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, 18 (10), 1165-78

A Combined Computational-Experimental Approach Predicts Human microRNA Targets

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A Combined Computational-Experimental Approach Predicts Human microRNA Targets

Marianthi Kiriakidou et al. Genes Dev.

Abstract

A new paradigm of gene expression regulation has emerged recently with the discovery of microRNAs (miRNAs). Most, if not all, miRNAs are thought to control gene expression, mostly by base pairing with miRNA-recognition elements (MREs) found in their messenger RNA (mRNA) targets. Although a large number of human miRNAs have been reported, many of their mRNA targets remain unknown. Here we used a combined bioinformatics and experimental approach to identify important rules governing miRNA-MRE recognition that allow prediction of human miRNA targets. We describe a computational program, "DIANA-microT", that identifies mRNA targets for animal miRNAs and predicts mRNA targets, bearing single MREs, for human and mouse miRNAs.

Figures

Figure 1.
Figure 1.
Experimental verification of a predicted miRNA recognition element (MRE) and deduction of the miRNA binding rules. (A) Schematic representation of the reporter construct. (red) Coding region. (B) Potential base pairing between predicted MREs derived from the indicated mRNAs and their cognate miRNAs (blue). (wt) Wild-type sequence. MRE sequences that repressed the expression of luciferase are shown in green; the sequences that that did not are shown in red. (C) HeLa human cells (blue bars) or MN-1 mouse cells (orange bars) were cotransfected with Renilla luciferase (RL) constructs bearing the indicated MREs in the 3′-UTR, along with firefly luciferase (FL). Results shown are average values (with standard deviations) of normalized RL/FL activities obtained from six separate experiments. (D) HeLa cells were transfected with indicated constructs, total RNA was isolated, and RL and β-actin (as a normalization control) mRNAs were visualized with Northern blots.
Figure 3.
Figure 3.
Predicted miRNA targets. (A) Potential base pairing between predicted MREs derived from the indicated mRNAs (black) and their cognate miRNAs (blue). Numbers refer to nucleotide positions after the stop codon, based on the human mRNAs. (B) HeLa (blue bars) or MN-1 (orange bars) cells were cotransfected with Renilla luciferase (RL) constructs bearing the indicated MREs in the 3′-UTR, along with firefly luciferase (FL). Results shown are average values (with standard deviations) of normalized RL/FL activities obtained from six separate experiments.
Figure 4.
Figure 4.
miRNA:MRE configurations that do not repress translation. (A) HeLa cells were cotransfected with Renilla luciferase (RL) constructs bearing the indicated MREs in the 3′-UTR, along with firefly luciferase (FL). (B) Results shown are average values (with standard deviations) of normalized RL/FL activities obtained from three separate experiments.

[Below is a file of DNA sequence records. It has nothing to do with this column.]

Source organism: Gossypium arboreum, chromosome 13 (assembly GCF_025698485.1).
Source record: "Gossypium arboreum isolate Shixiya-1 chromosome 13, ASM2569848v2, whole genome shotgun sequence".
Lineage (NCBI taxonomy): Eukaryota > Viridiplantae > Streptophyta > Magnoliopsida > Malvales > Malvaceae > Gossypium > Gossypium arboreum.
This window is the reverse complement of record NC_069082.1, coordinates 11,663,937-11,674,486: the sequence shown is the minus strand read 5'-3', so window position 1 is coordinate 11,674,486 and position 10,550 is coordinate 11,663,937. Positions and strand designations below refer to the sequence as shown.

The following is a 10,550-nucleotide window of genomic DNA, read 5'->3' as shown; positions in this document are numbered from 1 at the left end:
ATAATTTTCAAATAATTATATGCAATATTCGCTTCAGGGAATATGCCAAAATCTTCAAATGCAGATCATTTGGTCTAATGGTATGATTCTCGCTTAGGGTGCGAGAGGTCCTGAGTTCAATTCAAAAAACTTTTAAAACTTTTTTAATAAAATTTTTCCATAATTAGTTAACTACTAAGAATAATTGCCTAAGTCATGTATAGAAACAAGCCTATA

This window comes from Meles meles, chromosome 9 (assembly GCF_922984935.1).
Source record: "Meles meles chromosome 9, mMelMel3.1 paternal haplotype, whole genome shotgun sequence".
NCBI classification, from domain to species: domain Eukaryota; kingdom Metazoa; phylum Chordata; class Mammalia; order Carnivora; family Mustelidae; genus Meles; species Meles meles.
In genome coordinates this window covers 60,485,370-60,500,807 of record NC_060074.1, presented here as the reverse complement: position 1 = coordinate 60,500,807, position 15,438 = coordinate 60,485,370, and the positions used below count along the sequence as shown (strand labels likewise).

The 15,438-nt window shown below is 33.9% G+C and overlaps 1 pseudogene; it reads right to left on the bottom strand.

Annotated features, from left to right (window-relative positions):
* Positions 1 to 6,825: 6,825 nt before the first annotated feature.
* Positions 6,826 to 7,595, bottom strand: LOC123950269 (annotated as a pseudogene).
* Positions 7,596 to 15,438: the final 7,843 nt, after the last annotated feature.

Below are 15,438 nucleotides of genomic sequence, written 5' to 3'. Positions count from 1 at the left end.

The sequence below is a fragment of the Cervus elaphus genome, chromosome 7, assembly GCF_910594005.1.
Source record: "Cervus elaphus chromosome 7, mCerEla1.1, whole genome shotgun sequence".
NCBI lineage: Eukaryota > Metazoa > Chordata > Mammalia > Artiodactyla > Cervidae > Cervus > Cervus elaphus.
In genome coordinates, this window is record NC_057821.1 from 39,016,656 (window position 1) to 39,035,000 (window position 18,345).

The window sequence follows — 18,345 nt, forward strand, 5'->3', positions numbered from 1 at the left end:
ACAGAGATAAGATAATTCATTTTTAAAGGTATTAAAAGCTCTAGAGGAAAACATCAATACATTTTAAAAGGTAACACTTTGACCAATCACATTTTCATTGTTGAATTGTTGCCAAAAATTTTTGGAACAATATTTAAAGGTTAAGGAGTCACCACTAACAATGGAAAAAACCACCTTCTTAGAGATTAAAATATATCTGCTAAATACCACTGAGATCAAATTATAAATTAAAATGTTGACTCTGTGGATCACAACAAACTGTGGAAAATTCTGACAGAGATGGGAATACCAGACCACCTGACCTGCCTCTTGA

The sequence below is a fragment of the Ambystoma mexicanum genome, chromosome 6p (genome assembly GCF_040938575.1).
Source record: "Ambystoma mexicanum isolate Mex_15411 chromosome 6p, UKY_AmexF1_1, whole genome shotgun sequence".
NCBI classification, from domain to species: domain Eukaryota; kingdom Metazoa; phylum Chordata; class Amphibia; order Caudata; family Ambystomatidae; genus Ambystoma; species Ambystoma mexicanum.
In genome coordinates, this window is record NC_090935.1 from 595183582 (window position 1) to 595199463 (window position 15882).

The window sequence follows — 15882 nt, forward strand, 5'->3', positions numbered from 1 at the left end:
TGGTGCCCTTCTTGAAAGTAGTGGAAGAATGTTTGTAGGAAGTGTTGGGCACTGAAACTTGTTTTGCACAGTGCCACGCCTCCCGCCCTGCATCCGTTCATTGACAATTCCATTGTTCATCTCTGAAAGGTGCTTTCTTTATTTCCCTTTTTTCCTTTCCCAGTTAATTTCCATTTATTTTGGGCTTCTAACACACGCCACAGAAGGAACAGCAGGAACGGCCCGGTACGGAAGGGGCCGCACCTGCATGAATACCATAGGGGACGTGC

Figure 6.
Figure 6.
(A,B) Additional, predicted miRNA targets. Details as in the legend for Figure 3. The LIN-28, M29:let-7b was designed to mimic the binding characteristics of FBXWIB:miR-103 (which allows for a symmetrically placed single nucleotide bulge of the miRNA at the proximal region of the miRNA:MRE binding). (C) miRNA:MRE (target mRNA) interactions from C. elegans (C.e) or Drosophila melanogaster (D.m) targets that abide by the miRNA binding rules.
Figure 2.
Figure 2.
Restoration of miRNA-mediated translational repression of LIN-28 mutant MREs by synthetic let-7b siRNAs that carry compensatory mutations. (A) Potential base pairing between LIN-28 MREs (black) and endogenous let-7b or synthetic let-7b siRNAs (blue). Mutated nucleotides are shown in red. (B,C) HeLa cells were cotransfected with Renilla luciferase (RL) constructs bearing the indicated MREs in the 3′-UTR, along with firefly luciferase (FL) and with or without the indicated synthetic siRNAs (30 nM). Results shown are average values (with standard deviations) of normalized RL/FL activities obtained from three separate experiments.
Figure 5.
Figure 5.
MicroRNA Binding Rules and Statistics. (A) Schematic representation of miRNA:MRE (target mRNA) bindings (miRNA binding rules). (Blue) miRNAs; (red) MRE; (P) proximal (relative to 5′-end of miRNA) region of miRNA:MRE binding; (D) distal region of binding. (Panel α) Loop, length (on each sequence) = 2–3 nt. (Panel β) Single MRE central bulge, length = 2–5 nt. (Panel γ) Single miRNA central bulge, length = 6–9 nt. Proximal binding characteristics are ≥7-nt base pairing between miRNA and MRE; the 5′-most nucleotide of the miRNA may or may not base pair with MRE; one symmetric single nucleotide bulge allowed (i.e., the single nucleotide bulge is surrounded by an equal number of base-paired nucleotides). Distal binding characteristics are ≥5-nt base pairing between miRNA and MRE; nucleotide bulges allowed. The last (toward the 3′ end) nucleotides of the miRNA may or may not base pair with the MRE. (B) Hits between 10 human miRNAs (blue bar) or shuffled RNAs (purple bar) and the 3′-UTR database of annotated human mRNAs or the conserved human/mouse 3′-UTR database (initial analysis). (C) Hits between 94 human miRNAs (blue bar) or shuffled controls (with the same compositional properties as the authentic miRNAs; red bar) and the conserved human/mouse 3′-UTR database extracted using EnsMart.

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